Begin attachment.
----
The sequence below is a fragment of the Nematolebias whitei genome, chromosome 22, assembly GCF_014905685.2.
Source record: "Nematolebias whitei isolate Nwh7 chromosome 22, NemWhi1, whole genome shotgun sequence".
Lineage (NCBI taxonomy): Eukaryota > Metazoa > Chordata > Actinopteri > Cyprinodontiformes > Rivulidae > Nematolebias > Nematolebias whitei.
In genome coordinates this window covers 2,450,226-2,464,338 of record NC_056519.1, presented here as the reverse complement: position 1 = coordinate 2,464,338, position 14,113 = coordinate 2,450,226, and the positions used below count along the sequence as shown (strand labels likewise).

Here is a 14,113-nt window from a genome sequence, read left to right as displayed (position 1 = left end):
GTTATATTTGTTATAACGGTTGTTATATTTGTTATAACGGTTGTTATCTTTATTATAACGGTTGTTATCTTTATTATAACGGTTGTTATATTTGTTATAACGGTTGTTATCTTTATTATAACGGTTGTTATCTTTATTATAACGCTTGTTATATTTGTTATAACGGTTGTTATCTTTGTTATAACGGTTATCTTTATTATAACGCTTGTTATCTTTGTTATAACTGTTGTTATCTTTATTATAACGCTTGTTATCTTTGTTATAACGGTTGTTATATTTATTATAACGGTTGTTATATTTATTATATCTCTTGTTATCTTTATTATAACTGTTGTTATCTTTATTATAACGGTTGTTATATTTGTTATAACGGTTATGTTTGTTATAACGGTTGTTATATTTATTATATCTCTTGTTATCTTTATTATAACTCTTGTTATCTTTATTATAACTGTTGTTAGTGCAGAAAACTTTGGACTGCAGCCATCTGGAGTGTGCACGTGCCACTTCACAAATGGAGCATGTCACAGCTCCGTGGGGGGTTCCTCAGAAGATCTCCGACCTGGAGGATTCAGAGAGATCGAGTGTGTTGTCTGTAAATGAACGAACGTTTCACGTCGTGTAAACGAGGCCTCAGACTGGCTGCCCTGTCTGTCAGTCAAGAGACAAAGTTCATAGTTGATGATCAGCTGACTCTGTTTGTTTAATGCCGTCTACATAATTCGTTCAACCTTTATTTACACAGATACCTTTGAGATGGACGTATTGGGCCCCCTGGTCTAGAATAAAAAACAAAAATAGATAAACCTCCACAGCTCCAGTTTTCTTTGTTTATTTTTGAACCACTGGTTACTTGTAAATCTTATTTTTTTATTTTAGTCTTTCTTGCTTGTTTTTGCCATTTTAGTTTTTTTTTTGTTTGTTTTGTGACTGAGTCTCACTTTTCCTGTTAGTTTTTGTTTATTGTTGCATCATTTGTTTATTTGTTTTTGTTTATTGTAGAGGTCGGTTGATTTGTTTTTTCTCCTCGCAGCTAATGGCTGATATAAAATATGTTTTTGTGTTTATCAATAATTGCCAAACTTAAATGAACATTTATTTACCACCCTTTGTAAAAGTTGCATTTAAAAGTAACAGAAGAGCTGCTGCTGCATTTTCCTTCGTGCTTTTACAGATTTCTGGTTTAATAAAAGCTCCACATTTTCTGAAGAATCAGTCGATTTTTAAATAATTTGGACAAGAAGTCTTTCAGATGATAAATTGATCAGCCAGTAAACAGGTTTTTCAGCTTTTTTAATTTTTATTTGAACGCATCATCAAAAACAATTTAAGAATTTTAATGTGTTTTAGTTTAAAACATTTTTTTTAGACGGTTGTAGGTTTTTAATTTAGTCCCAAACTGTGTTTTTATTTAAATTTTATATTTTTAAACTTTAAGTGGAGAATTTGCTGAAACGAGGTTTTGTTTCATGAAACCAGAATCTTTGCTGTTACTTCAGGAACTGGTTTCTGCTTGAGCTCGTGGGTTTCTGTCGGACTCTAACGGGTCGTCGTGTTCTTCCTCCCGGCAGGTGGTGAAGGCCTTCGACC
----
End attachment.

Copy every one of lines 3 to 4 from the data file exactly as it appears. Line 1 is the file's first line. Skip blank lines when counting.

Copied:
Lineage (NCBI taxonomy): Eukaryota > Metazoa > Chordata > Actinopteri > Cyprinodontiformes > Rivulidae > Nematolebias > Nematolebias whitei.
In genome coordinates this window covers 2,450,226-2,464,338 of record NC_056519.1, presented here as the reverse complement: position 1 = coordinate 2,464,338, position 14,113 = coordinate 2,450,226, and the positions used below count along the sequence as shown (strand labels likewise).